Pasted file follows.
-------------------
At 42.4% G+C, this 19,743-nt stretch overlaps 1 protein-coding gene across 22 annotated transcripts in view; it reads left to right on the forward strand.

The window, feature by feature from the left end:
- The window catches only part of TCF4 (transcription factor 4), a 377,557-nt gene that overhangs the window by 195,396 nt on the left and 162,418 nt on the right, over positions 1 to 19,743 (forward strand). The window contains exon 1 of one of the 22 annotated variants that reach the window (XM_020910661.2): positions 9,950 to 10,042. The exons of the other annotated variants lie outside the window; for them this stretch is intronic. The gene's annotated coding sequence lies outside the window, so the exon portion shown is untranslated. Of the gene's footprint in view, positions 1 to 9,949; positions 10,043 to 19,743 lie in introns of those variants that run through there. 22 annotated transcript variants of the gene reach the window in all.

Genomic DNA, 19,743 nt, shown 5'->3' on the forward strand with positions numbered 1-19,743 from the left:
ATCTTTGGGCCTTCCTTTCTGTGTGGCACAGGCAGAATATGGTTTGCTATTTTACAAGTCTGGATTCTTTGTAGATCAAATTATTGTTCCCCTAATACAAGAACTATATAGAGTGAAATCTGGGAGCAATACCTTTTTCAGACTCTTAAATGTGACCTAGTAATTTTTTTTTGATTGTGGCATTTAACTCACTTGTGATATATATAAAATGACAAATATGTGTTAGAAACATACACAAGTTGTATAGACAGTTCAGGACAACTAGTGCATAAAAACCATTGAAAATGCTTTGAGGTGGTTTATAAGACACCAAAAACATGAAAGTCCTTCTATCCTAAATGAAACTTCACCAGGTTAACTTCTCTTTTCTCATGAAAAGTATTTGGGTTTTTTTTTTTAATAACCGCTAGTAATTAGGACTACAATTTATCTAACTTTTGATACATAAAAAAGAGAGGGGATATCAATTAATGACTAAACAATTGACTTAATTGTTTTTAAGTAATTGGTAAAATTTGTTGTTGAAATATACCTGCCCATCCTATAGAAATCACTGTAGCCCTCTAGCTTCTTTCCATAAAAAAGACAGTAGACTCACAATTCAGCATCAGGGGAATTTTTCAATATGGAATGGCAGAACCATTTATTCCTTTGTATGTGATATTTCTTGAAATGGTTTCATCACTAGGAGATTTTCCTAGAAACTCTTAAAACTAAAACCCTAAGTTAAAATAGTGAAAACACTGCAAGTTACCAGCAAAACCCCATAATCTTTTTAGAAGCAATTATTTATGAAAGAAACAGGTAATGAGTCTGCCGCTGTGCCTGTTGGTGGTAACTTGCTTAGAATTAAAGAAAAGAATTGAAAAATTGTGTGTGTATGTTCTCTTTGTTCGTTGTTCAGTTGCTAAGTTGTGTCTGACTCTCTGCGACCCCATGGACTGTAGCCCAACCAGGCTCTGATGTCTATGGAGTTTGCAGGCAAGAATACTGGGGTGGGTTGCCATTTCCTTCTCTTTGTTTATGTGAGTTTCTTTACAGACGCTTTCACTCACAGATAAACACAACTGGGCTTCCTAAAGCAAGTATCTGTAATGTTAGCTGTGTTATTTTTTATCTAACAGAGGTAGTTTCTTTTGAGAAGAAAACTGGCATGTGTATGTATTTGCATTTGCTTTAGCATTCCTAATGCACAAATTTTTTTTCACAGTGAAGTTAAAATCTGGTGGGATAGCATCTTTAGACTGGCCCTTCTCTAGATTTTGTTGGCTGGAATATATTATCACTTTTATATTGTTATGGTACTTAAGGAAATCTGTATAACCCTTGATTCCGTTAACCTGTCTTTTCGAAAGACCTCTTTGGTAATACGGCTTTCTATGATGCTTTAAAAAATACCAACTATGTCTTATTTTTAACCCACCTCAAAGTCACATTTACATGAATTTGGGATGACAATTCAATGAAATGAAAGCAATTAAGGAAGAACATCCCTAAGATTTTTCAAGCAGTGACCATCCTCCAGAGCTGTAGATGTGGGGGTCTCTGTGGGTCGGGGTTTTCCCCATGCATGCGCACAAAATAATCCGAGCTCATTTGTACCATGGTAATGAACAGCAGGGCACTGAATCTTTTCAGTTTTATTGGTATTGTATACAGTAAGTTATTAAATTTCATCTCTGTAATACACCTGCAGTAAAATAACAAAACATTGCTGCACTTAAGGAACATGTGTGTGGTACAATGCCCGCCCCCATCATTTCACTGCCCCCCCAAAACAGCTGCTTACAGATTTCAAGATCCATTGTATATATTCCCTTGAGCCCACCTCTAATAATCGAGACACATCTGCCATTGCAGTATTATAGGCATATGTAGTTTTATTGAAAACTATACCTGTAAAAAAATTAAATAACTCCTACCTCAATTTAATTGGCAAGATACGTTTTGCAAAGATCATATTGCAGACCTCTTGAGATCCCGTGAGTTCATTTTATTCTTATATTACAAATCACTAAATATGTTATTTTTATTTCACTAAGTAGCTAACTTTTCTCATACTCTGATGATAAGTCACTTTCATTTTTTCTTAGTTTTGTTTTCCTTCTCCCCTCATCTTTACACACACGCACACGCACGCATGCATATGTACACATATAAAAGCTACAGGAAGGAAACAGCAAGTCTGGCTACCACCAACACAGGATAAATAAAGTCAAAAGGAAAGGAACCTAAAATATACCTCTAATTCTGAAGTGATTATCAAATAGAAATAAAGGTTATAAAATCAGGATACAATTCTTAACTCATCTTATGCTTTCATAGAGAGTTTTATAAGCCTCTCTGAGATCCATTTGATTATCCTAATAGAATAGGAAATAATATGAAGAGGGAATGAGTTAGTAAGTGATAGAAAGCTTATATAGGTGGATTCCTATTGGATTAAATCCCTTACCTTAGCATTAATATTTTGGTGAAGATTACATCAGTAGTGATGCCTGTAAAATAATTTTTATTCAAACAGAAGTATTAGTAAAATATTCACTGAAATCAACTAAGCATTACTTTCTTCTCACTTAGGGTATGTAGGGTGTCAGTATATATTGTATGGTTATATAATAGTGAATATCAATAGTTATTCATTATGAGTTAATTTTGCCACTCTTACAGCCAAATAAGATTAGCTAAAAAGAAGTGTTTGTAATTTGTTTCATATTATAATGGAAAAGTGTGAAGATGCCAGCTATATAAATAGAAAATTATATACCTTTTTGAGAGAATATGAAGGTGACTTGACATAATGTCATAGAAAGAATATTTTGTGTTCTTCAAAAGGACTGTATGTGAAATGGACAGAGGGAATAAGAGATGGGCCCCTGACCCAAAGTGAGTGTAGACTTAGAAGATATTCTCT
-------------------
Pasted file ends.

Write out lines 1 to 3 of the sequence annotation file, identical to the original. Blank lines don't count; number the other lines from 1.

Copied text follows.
At 42.4% G+C, this 19,743-nt stretch overlaps 1 protein-coding gene across 22 annotated transcripts in view; it reads left to right on the forward strand.

The window, feature by feature from the left end:
- The window catches only part of TCF4 (transcription factor 4), a 377,557-nt gene that overhangs the window by 195,396 nt on the left and 162,418 nt on the right, over positions 1 to 19,743 (forward strand). The window contains exon 1 of one of the 22 annotated variants that reach the window (XM_020910661.2): positions 9,950 to 10,042. The exons of the other annotated variants lie outside the window; for them this stretch is intronic. The gene's annotated coding sequence lies outside the window, so the exon portion shown is untranslated. Of the gene's footprint in view, positions 1 to 9,949; positions 10,043 to 19,743 lie in introns of those variants that run through there. 22 annotated transcript variants of the gene reach the window in all.